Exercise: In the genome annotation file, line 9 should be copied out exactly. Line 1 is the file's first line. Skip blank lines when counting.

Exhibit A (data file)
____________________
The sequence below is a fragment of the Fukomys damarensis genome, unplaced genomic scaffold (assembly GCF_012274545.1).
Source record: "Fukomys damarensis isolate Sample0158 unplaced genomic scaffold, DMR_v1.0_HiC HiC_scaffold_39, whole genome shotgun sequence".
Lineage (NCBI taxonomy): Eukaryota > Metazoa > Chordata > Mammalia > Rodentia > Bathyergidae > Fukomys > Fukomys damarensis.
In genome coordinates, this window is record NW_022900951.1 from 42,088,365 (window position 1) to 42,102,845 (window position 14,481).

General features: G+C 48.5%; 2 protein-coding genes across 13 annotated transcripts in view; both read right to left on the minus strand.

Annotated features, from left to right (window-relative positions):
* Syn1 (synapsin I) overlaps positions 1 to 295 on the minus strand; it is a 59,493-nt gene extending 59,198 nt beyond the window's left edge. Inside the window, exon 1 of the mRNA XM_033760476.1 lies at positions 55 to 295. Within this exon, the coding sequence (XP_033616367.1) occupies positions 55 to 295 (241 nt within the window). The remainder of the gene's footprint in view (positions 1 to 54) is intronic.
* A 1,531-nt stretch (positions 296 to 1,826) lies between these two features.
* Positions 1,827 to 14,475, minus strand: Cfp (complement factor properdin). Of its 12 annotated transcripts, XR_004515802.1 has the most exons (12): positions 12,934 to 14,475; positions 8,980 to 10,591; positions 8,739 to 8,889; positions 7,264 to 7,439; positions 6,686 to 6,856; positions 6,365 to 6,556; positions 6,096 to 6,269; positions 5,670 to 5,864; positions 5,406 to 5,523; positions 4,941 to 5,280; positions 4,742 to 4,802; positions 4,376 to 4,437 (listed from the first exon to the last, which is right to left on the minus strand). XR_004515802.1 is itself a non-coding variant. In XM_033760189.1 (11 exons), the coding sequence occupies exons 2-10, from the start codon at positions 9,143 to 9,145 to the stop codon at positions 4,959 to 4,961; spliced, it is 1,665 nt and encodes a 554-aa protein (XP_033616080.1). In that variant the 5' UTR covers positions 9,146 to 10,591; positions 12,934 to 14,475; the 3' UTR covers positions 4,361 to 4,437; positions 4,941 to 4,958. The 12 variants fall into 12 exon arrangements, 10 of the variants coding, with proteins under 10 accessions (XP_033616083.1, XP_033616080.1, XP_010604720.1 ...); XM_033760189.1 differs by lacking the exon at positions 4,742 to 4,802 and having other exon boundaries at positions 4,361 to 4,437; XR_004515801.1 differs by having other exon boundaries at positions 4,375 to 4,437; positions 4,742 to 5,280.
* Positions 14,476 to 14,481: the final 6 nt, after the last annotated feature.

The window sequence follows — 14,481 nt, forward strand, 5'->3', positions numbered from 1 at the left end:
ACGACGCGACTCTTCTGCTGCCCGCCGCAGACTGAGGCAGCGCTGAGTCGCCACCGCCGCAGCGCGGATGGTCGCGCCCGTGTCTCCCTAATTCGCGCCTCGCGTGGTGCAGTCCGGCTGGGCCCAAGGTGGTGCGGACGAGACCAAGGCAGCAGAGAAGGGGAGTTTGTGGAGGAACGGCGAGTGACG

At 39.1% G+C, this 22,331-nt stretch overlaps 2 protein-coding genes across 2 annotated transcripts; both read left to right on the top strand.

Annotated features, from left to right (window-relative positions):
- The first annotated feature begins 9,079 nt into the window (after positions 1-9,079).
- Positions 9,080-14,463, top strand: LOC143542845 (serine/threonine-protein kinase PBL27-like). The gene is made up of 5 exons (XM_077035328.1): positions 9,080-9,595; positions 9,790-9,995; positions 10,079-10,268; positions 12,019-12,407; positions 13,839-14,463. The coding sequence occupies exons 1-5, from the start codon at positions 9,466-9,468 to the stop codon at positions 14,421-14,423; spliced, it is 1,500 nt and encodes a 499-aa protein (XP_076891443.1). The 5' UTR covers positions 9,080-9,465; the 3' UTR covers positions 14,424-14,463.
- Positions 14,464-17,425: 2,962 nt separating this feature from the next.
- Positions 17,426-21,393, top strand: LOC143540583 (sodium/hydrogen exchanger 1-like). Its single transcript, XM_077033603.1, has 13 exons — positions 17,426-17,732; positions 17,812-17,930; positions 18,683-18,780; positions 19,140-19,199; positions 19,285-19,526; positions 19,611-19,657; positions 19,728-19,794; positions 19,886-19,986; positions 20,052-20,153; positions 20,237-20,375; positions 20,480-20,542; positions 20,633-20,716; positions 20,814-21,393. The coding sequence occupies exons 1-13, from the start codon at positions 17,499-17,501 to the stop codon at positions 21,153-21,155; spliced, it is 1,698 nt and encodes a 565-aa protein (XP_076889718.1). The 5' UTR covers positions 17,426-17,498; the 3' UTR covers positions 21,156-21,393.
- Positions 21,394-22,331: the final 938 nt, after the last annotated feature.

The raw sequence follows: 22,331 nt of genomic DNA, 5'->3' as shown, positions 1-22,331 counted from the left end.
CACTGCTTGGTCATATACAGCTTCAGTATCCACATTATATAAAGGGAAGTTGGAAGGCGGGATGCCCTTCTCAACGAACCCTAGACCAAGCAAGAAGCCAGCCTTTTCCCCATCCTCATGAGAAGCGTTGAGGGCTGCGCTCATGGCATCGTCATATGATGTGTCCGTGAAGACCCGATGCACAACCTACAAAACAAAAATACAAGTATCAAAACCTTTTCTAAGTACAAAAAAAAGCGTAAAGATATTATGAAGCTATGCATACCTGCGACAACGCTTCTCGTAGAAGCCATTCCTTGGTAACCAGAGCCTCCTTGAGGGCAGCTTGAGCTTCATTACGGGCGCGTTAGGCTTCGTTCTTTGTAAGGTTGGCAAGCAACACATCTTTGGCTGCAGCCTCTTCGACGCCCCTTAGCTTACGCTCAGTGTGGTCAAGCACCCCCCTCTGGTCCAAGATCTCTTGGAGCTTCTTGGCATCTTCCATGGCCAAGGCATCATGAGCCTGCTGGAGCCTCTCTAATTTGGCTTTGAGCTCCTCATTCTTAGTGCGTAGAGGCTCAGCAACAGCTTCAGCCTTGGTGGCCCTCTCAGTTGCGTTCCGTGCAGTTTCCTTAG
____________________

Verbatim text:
* Positions 1,827 to 14,475, minus strand: Cfp (complement factor properdin). Of its 12 annotated transcripts, XR_004515802.1 has the most exons (12): positions 12,934 to 14,475; positions 8,980 to 10,591; positions 8,739 to 8,889; positions 7,264 to 7,439; positions 6,686 to 6,856; positions 6,365 to 6,556; positions 6,096 to 6,269; positions 5,670 to 5,864; positions 5,406 to 5,523; positions 4,941 to 5,280; positions 4,742 to 4,802; positions 4,376 to 4,437 (listed from the first exon to the last, which is right to left on the minus strand). XR_004515802.1 is itself a non-coding variant. In XM_033760189.1 (11 exons), the coding sequence occupies exons 2-10, from the start codon at positions 9,143 to 9,145 to the stop codon at positions 4,959 to 4,961; spliced, it is 1,665 nt and encodes a 554-aa protein (XP_033616080.1). In that variant the 5' UTR covers positions 9,146 to 10,591; positions 12,934 to 14,475; the 3' UTR covers positions 4,361 to 4,437; positions 4,941 to 4,958. The 12 variants fall into 12 exon arrangements, 10 of the variants coding, with proteins under 10 accessions (XP_033616083.1, XP_033616080.1, XP_010604720.1 ...); XM_033760189.1 differs by lacking the exon at positions 4,742 to 4,802 and having other exon boundaries at positions 4,361 to 4,437; XR_004515801.1 differs by having other exon boundaries at positions 4,375 to 4,437; positions 4,742 to 5,280.